Phosphorus the second most abundant element (after calcium) present in our bodies, makes up about 1 percent of our total body weight. It is present i every cell, but 85 percent of the phosphorus is found in the bones and teeth. In the bones, phosphorus is present in the phosphate form as the bone salt calcium phosphate in an amount about half that of the total calcium. Both these important minerals are in constant turnover, even in the bone structure.
The body uses a variety of mechanisms to control the calcium-phosphorus ratio and metabolism. The ratio of these two elements in the diet has been the subject of much recent interest. The typical American diet provides too much phosphorus and not enough calcium, leading to reduced body storage of calcium; thus, many of the problems of calcium deficiency discussed earlier may develop. Phosphorus and calcium can compete for absorption in the intestines. High consumption of meats or soft drinks increases phosphorus intake and may contribute to this imbalance. The ideal ratio of calcium to phosphorus in the diet is 1:1.
Phosphorus is absorbed more efficiently than calcium. Nearly 70 percent of phosphorus is absorbed from the intestines, although the rate depends somewhat on the levels of calcium and vitamin D and the activity of parathyroid hormone (PTH), which regulates the metabolism of phosphorus and calcium. Most phosphorus is deposited in the bones, a little goes to the teeth, and the rest is contained in the cells and other tissues. Much is found in the red blood cells. The plasma phosphorus measures about 3.5 mg. (3.5 mg. of phosphorus per 100 ml. of plasma), while the total blood phosphorus is 30-40 mg.. The body level of this mineral is regulated by the kidneys, which are also influenced by PTH. Phosphorus absorption may be decreased by antacids, iron, aluminum, or magnesium, which may all form insoluble phosphates and be eliminated in the feces. Caffeine causes increased phosphorus excretion by the kidneys.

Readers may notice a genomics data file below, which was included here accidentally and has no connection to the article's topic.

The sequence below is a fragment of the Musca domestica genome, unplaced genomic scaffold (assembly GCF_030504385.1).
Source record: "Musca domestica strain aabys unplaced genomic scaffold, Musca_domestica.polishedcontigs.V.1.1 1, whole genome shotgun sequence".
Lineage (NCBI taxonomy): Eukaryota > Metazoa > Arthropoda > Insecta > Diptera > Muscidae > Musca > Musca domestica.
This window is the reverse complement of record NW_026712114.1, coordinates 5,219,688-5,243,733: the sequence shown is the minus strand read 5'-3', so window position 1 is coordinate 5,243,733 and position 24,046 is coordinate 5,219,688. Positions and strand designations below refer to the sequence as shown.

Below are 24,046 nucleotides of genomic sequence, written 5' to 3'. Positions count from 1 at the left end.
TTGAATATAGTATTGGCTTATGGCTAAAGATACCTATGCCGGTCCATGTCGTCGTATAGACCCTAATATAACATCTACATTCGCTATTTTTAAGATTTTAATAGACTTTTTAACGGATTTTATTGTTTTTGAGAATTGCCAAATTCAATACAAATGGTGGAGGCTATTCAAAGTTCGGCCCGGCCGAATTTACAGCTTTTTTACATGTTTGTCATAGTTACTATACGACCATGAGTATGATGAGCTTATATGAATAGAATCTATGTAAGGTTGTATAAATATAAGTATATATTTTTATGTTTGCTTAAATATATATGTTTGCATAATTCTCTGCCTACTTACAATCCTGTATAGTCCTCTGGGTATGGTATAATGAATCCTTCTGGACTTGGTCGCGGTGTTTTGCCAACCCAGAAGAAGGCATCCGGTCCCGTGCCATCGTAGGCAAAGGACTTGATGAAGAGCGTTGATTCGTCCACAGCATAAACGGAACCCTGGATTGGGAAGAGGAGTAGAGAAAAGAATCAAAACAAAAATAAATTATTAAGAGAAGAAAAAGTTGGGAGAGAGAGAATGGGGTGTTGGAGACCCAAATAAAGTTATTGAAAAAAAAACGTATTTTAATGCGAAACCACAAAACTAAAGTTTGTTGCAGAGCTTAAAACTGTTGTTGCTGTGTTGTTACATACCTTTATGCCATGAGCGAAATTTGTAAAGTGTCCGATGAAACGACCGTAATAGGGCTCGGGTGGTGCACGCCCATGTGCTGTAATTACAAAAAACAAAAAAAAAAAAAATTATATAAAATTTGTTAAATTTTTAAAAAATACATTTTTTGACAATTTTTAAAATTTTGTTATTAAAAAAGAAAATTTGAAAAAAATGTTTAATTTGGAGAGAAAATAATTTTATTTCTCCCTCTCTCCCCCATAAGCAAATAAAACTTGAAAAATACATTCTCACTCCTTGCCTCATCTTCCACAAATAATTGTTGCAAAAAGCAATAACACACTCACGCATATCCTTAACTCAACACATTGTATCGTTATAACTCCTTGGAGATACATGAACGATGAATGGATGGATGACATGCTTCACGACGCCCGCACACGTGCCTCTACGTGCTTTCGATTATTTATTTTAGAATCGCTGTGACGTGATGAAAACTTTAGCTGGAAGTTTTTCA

Sources: Since phosphorus is part of all cells, it is readily found in food, especially animal tissues. Most protein foods are high in phosphorus. Meats, fish, chicken, turkey, milk, cheese, and eggs all contain substantial amounts. Most red meats and poultry have much more phosphorus than calcium-between 10 and 20 times as much-whereas fish generally has about 2 or 3 times as much phosphorus as calcium. The dairy foods have a more balanced calcium-phosphorus ratio. Seeds and nuts also contain good levels of phosphorus (although they have less calcium) as do the whole grains, brewer’s yeast, and wheat germ and bran. Most fruits and vegetables contain some phosphorus and help to balance the ratio of phosphorus to calcium in a wholesome diet.
In recent years, the increased consumption of soft drinks, which are buffered with phosphates, has been a concern. There may be up to 500 mg. of phosphorus per serving of a soft drink, with essentially no calcium. In 1970, the average per capita intake of soft drinks was 23 gallons, whereas in 1981, 39 gallons a year were consumed by the “average” person. Since some people do not drink any of these “beverages,” quite a number of people are drinking even more than the average amount of soda pops, and thus consuming a lot of phosphorus.
Functions: Phosphorus is involved in many functions besides forming bones and teeth. Like calcium, it is found in all cells and is involved in some way in most biochemical reactions. Phosphorus is vital to energy production and exchange in a variety of ways. It provides the phosphate in adenosine triphosphate (ATP), which is the high-energy carrier molecule in the body’s primary metabolic cycles. Phosphorus is important to the utilization of carbohydrates and fats for energy production and also in protein synthesis for the growth, maintenance, and repair of all tissues and cells. As inorganic phosphate in ATP, it is needed in protein synthesis and in the production of the nucleic acids in DNA and RNA, which carry the genetic code for all cells.